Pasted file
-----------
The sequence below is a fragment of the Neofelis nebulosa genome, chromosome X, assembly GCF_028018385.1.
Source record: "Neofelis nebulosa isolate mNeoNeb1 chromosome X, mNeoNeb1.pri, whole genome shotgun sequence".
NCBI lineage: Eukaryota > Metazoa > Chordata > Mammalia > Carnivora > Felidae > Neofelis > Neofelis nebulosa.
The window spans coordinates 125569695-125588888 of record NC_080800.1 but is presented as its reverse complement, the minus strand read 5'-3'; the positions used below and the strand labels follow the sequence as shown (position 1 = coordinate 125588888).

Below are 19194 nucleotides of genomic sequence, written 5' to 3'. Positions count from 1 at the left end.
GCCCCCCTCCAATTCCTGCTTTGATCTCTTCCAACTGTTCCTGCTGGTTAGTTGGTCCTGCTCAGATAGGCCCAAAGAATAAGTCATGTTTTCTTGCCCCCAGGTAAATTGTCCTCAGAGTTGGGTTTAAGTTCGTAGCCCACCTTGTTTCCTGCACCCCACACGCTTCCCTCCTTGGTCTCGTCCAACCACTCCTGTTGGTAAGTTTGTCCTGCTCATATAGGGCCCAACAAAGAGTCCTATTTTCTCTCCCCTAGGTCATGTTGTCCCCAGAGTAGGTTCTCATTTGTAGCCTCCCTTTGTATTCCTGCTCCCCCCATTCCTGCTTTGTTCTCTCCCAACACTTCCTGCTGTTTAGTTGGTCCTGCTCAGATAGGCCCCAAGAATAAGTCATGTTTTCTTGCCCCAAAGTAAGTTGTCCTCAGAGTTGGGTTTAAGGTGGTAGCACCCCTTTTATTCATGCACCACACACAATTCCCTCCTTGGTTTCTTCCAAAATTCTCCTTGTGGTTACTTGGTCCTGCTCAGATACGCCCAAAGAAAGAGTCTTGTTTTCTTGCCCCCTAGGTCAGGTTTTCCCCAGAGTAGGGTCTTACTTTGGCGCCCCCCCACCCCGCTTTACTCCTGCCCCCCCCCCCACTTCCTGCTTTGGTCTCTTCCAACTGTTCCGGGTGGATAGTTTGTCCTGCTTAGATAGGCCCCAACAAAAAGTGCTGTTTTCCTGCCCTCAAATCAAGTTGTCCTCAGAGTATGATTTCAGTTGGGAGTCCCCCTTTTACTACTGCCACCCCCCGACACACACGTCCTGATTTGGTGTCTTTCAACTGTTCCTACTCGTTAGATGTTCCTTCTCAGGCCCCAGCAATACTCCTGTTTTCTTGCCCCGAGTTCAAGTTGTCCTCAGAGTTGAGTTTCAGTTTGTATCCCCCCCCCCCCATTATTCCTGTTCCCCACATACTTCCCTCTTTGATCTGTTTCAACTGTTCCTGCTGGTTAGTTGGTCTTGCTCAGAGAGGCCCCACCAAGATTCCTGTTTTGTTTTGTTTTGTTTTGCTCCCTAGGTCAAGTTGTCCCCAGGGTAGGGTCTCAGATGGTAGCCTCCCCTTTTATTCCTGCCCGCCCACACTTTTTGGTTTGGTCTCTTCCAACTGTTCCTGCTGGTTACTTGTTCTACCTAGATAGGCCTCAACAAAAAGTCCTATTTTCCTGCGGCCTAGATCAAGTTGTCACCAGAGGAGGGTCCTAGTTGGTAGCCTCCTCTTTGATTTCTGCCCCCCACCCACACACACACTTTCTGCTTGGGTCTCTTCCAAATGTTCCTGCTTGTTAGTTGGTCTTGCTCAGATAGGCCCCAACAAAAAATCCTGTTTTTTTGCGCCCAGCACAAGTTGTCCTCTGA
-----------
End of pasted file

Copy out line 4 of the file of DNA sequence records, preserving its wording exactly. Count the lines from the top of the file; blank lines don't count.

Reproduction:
The window spans coordinates 125569695-125588888 of record NC_080800.1 but is presented as its reverse complement, the minus strand read 5'-3'; the positions used below and the strand labels follow the sequence as shown (position 1 = coordinate 125588888).